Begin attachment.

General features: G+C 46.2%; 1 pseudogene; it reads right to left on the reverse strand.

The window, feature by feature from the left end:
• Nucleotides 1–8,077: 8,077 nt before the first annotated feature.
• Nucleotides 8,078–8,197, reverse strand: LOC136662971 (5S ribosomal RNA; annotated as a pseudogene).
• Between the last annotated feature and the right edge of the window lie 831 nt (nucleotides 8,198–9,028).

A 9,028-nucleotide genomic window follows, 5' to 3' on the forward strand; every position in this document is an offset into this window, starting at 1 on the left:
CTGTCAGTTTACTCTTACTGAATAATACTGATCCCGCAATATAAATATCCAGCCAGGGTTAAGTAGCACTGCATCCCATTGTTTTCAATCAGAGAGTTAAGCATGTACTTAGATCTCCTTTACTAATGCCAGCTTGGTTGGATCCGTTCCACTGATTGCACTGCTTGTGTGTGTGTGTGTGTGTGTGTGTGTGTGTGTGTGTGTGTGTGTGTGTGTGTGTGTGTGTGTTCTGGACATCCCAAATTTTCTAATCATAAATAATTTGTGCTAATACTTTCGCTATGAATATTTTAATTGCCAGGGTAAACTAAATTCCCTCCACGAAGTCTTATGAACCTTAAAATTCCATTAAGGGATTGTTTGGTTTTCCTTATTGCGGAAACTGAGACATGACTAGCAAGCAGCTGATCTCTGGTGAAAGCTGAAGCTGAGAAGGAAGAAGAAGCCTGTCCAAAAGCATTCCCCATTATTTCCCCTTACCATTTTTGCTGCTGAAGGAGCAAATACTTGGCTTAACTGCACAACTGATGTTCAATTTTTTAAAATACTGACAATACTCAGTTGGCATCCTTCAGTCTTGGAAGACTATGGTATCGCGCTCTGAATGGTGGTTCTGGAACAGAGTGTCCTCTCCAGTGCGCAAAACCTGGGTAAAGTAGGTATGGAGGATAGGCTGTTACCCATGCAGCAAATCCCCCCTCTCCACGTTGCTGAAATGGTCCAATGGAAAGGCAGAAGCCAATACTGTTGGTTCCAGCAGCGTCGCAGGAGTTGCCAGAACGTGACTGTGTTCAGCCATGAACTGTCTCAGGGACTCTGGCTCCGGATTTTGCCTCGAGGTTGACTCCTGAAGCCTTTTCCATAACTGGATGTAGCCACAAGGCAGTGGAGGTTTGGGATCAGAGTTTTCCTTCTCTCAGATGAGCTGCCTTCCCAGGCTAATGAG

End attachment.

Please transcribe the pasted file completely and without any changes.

General features: G+C 46.2%; 1 pseudogene; it reads right to left on the reverse strand.

The window, feature by feature from the left end:
• Nucleotides 1–8,077: 8,077 nt before the first annotated feature.
• Nucleotides 8,078–8,197, reverse strand: LOC136662971 (5S ribosomal RNA; annotated as a pseudogene).
• Between the last annotated feature and the right edge of the window lie 831 nt (nucleotides 8,198–9,028).

A 9,028-nucleotide genomic window follows, 5' to 3' on the forward strand; every position in this document is an offset into this window, starting at 1 on the left:
CTGTCAGTTTACTCTTACTGAATAATACTGATCCCGCAATATAAATATCCAGCCAGGGTTAAGTAGCACTGCATCCCATTGTTTTCAATCAGAGAGTTAAGCATGTACTTAGATCTCCTTTACTAATGCCAGCTTGGTTGGATCCGTTCCACTGATTGCACTGCTTGTGTGTGTGTGTGTGTGTGTGTGTGTGTGTGTGTGTGTGTGTGTGTGTGTGTGTGTGTGTGTTCTGGACATCCCAAATTTTCTAATCATAAATAATTTGTGCTAATACTTTCGCTATGAATATTTTAATTGCCAGGGTAAACTAAATTCCCTCCACGAAGTCTTATGAACCTTAAAATTCCATTAAGGGATTGTTTGGTTTTCCTTATTGCGGAAACTGAGACATGACTAGCAAGCAGCTGATCTCTGGTGAAAGCTGAAGCTGAGAAGGAAGAAGAAGCCTGTCCAAAAGCATTCCCCATTATTTCCCCTTACCATTTTTGCTGCTGAAGGAGCAAATACTTGGCTTAACTGCACAACTGATGTTCAATTTTTTAAAATACTGACAATACTCAGTTGGCATCCTTCAGTCTTGGAAGACTATGGTATCGCGCTCTGAATGGTGGTTCTGGAACAGAGTGTCCTCTCCAGTGCGCAAAACCTGGGTAAAGTAGGTATGGAGGATAGGCTGTTACCCATGCAGCAAATCCCCCCTCTCCACGTTGCTGAAATGGTCCAATGGAAAGGCAGAAGCCAATACTGTTGGTTCCAGCAGCGTCGCAGGAGTTGCCAGAACGTGACTGTGTTCAGCCATGAACTGTCTCAGGGACTCTGGCTCCGGATTTTGCCTCGAGGTTGACTCCTGAAGCCTTTTCCATAACTGGATGTAGCCACAAGGCAGTGGAGGTTTGGGATCAGAGTTTTCCTTCTCTCAGATGAGCTGCCTTCCCAGGCTAATGAG